For additional information about CryoLife, visit CryoLife’s website, http://www.cryolife.com/ .
About GE Capital, Healthcare Financial Services
With over $17 billion invested, GE Capital, Healthcare Financial Services is a premier provider of capital and services to the healthcare industry, with investments in more than 40 sub-sectors including senior housing, hospitals, pharmaceuticals, and medical devices. GE Capital, Healthcare Services’ team of professionals provides deep industry expertise to create business and financial solutions tailored to meet the individual needs of its customers. For more information, visit gecapital.com/healthcare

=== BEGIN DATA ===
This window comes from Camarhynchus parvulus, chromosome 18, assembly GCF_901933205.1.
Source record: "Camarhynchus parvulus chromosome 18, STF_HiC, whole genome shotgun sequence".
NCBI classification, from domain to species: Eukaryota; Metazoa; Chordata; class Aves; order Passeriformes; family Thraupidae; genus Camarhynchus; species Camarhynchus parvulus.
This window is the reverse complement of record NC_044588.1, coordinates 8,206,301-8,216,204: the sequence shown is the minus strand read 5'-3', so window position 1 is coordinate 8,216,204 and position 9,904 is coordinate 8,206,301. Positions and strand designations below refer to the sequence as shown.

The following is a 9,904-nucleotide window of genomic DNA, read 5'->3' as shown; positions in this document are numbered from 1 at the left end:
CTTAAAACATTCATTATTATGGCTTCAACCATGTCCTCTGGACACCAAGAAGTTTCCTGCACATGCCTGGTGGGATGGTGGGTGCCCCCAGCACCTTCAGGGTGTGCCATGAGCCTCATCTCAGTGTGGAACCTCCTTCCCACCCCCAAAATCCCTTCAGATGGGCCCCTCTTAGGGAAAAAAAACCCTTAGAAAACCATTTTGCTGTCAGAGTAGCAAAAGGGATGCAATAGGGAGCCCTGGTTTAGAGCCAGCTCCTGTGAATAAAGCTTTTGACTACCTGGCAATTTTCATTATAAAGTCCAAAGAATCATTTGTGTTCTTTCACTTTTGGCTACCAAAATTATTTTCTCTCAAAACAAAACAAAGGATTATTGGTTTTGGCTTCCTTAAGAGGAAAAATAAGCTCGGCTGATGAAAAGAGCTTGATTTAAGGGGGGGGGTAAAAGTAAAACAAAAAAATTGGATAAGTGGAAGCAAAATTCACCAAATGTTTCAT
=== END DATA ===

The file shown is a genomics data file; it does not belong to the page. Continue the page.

Statements made in this press release that look forward in time or that express the beliefs, expectations or hopes of CryoLife’s management or GE Capital, Healthcare Financial Services are forward-looking statements within the meaning of the Private Securities Litigation Reform Act of 1995. These statements include those regarding our continuing evaluation of strategic business opportunities to accelerate our growth and create value for our shareholders, and the belief of GE Capital, Healthcare Financial Services that this transaction will help CryoLife achieve its short- and long-term financing needs. These future events may not occur as and when expected, if at all, and, together with the Company’s business, are subject to various risks and uncertainties. These risks and uncertainties include that CryoLife’s continuing evaluation of strategic business opportunities is subject to change based on the changing dynamics of our Company and the economy in general. Any business development efforts may not ultimately lead to accelerated growth or value creation for our shareholders, as any business development efforts are subject to delays, cost overages and regulatory difficulties, and efforts to fully integrate future acquisitions and new product offerings into our business may not be successful and can potentially disrupt our normal business activities. Also, this transaction with GE Capital, Healthcare Financial Services may not help CryoLife achieve all of its short- and long-term financing needs and, depending on the changing needs of the Company, CryoLife may need to secure further financing in the future, possibly at terms that are less favorable than those contained in the agreement with GE Capital, Healthcare Financial Services. Further, the credit agreement is subject to various covenants that CryoLife may be unable to maintain, such as the required EBITDA levels, and CryoLife may be unable to meet other borrowing conditions. For a discussion of additional risks impacting CryoLife’s business, see the Company’s Form 10-K for the year ended December 31, 2010, and its Form 10-Q filing for the quarters ended March 31, 2011, June 30, 2011, and September 30, 2011, and CryoLife’s other SEC filings. The Company does not undertake to update its forward-looking statements.